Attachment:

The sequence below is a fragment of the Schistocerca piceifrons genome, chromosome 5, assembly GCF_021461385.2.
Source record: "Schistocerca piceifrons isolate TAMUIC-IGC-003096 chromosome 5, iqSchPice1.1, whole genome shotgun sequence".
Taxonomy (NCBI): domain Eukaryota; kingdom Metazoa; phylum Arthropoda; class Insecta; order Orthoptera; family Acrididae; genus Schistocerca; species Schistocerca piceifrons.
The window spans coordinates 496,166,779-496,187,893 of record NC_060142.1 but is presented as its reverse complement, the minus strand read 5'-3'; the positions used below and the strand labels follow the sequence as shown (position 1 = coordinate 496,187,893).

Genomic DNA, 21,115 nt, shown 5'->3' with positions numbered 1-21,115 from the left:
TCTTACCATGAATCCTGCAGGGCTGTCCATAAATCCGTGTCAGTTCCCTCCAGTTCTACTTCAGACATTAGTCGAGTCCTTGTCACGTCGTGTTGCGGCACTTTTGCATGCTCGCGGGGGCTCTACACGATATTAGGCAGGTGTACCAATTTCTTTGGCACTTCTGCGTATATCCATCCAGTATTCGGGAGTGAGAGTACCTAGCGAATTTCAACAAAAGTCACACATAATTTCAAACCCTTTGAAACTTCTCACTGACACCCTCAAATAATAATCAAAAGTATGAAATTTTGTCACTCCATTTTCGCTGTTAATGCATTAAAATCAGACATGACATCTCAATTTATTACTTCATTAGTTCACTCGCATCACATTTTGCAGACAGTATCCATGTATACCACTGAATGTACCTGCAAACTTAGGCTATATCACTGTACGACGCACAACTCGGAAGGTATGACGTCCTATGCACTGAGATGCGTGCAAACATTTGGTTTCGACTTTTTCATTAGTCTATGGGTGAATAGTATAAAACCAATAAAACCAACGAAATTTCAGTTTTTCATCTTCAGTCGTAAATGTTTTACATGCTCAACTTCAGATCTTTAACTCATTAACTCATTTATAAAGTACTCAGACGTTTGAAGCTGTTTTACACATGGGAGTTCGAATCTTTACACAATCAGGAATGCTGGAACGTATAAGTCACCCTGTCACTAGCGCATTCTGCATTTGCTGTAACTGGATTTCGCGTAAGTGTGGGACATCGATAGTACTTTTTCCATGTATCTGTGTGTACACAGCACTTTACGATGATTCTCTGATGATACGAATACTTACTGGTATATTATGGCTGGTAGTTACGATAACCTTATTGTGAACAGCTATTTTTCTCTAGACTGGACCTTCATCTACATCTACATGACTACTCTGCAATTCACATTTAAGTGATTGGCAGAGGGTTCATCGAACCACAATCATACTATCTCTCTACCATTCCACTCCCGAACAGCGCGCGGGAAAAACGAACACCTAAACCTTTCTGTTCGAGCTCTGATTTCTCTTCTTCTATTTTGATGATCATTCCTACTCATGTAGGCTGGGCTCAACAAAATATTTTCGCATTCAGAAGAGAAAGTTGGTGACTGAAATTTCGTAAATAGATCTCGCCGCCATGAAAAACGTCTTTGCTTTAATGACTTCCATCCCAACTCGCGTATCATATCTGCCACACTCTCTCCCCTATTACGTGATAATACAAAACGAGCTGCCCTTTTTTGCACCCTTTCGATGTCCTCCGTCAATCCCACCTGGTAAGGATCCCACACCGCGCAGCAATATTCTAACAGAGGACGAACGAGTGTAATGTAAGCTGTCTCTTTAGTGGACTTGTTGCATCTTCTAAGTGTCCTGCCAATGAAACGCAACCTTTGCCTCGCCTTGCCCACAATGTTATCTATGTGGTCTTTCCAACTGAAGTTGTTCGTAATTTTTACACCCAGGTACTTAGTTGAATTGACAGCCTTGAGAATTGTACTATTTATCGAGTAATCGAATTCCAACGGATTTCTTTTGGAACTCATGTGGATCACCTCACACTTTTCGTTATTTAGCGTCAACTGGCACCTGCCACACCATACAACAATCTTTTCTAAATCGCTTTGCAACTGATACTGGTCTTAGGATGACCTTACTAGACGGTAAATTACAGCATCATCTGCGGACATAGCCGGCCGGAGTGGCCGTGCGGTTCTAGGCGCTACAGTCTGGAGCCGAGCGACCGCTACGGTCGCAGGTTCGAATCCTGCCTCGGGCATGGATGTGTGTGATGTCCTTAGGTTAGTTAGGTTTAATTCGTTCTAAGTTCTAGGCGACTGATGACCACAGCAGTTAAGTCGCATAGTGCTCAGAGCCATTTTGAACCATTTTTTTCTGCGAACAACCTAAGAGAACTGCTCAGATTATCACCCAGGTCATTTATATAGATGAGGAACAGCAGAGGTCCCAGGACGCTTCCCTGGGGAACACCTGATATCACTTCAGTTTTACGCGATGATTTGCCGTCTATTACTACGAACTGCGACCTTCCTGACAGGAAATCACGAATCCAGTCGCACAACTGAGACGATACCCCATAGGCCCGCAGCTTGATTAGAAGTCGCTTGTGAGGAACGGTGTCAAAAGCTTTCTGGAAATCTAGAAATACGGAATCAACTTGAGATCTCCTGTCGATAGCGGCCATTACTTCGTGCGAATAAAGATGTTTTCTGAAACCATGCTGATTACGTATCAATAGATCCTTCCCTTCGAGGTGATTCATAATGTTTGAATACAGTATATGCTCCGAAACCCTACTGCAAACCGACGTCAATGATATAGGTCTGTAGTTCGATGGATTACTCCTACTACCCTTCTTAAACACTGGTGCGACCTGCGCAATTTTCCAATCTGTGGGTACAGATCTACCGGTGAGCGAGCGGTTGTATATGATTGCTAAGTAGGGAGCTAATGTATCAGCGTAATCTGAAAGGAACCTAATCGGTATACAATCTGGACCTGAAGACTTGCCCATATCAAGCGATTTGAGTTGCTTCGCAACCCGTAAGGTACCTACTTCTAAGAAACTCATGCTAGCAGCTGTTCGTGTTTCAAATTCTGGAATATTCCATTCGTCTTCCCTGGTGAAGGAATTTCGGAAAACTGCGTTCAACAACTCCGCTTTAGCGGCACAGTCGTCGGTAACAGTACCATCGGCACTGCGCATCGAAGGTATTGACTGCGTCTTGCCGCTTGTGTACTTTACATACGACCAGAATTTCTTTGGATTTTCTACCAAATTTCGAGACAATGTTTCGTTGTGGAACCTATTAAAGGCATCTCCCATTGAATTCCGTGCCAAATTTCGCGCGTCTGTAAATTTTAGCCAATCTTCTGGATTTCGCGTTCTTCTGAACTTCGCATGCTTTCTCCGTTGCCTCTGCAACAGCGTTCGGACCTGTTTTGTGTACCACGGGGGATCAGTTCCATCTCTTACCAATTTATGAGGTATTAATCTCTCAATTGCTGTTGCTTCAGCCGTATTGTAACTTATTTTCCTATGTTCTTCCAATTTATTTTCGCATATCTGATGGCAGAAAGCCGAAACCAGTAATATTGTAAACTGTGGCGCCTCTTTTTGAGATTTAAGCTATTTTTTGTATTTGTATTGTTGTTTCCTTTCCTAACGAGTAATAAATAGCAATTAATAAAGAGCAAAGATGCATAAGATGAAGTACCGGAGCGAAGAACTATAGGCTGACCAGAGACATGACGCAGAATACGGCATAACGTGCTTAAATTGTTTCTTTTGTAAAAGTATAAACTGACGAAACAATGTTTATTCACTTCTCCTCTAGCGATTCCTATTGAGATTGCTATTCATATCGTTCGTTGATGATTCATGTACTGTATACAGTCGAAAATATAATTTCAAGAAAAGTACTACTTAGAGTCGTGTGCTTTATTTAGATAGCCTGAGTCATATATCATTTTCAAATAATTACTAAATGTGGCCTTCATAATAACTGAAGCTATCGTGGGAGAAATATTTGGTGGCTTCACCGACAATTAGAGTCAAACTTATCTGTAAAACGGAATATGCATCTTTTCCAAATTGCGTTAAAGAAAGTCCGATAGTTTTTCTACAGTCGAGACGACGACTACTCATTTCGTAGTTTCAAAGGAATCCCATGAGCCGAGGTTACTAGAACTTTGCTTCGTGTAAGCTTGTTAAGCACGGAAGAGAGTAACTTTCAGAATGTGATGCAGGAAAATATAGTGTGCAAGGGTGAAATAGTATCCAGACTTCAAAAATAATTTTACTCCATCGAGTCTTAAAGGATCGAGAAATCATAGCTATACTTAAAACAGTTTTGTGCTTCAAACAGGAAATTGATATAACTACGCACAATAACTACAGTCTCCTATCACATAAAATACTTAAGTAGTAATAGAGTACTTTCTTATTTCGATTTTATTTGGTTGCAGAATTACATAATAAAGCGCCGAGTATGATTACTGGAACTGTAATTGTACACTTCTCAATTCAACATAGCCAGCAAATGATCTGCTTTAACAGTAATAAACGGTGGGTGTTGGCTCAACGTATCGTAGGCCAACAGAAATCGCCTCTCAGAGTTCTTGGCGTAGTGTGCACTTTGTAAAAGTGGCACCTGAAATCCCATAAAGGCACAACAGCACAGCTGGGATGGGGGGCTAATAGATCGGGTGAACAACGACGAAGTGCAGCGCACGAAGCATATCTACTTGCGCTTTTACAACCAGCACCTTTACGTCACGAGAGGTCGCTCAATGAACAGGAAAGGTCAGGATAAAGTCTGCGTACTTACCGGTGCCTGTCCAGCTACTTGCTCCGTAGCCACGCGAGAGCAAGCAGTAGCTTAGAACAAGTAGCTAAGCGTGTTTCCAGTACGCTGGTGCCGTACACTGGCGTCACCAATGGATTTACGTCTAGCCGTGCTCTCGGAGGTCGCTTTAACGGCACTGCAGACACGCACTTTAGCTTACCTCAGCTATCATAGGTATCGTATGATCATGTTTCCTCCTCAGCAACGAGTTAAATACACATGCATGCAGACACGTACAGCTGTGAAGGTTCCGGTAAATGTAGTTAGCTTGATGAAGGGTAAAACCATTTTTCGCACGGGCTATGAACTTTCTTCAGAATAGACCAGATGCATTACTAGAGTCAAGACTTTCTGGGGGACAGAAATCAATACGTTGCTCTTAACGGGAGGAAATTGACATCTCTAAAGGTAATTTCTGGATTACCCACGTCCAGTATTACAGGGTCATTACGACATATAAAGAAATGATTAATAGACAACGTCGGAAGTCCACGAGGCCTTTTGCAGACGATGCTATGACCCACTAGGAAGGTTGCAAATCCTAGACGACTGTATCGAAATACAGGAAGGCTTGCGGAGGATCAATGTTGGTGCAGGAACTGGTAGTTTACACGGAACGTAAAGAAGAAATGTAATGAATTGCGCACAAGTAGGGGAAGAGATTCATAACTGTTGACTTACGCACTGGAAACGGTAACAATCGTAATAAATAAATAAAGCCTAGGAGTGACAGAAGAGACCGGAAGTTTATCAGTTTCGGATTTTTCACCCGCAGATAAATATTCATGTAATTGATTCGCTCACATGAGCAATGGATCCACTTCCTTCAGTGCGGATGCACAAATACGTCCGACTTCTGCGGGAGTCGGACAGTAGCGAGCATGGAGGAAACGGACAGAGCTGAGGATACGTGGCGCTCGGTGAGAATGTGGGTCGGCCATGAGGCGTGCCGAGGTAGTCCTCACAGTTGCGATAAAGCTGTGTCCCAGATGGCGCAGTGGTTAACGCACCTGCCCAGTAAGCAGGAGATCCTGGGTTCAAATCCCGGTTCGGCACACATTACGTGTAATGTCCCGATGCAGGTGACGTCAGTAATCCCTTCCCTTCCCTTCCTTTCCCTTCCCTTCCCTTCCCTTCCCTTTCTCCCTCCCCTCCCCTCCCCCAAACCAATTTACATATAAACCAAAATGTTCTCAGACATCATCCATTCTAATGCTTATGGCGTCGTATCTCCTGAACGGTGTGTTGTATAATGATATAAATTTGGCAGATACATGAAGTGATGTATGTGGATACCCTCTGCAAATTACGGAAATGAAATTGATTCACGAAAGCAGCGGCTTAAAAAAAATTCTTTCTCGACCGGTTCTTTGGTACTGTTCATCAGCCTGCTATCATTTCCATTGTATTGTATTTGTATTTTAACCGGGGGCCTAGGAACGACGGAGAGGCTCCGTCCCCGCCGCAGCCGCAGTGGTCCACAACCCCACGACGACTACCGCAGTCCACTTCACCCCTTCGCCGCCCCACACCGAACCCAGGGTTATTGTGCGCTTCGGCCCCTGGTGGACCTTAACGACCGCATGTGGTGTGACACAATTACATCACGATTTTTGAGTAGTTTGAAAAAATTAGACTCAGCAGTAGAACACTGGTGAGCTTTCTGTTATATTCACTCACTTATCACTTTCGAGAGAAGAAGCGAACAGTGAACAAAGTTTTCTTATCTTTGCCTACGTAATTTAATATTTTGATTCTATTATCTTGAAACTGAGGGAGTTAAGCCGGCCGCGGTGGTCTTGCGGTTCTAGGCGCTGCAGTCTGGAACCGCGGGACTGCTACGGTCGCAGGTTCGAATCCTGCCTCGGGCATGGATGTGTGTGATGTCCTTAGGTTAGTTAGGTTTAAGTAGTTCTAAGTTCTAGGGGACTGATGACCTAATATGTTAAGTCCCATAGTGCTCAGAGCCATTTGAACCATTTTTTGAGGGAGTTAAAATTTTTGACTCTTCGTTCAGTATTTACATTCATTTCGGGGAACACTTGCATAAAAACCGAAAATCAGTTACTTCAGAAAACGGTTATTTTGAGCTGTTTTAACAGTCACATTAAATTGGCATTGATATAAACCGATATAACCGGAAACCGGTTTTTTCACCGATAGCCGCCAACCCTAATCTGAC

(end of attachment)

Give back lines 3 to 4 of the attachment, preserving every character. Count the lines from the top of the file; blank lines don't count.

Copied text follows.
Taxonomy (NCBI): domain Eukaryota; kingdom Metazoa; phylum Arthropoda; class Insecta; order Orthoptera; family Acrididae; genus Schistocerca; species Schistocerca piceifrons.
The window spans coordinates 496,166,779-496,187,893 of record NC_060142.1 but is presented as its reverse complement, the minus strand read 5'-3'; the positions used below and the strand labels follow the sequence as shown (position 1 = coordinate 496,187,893).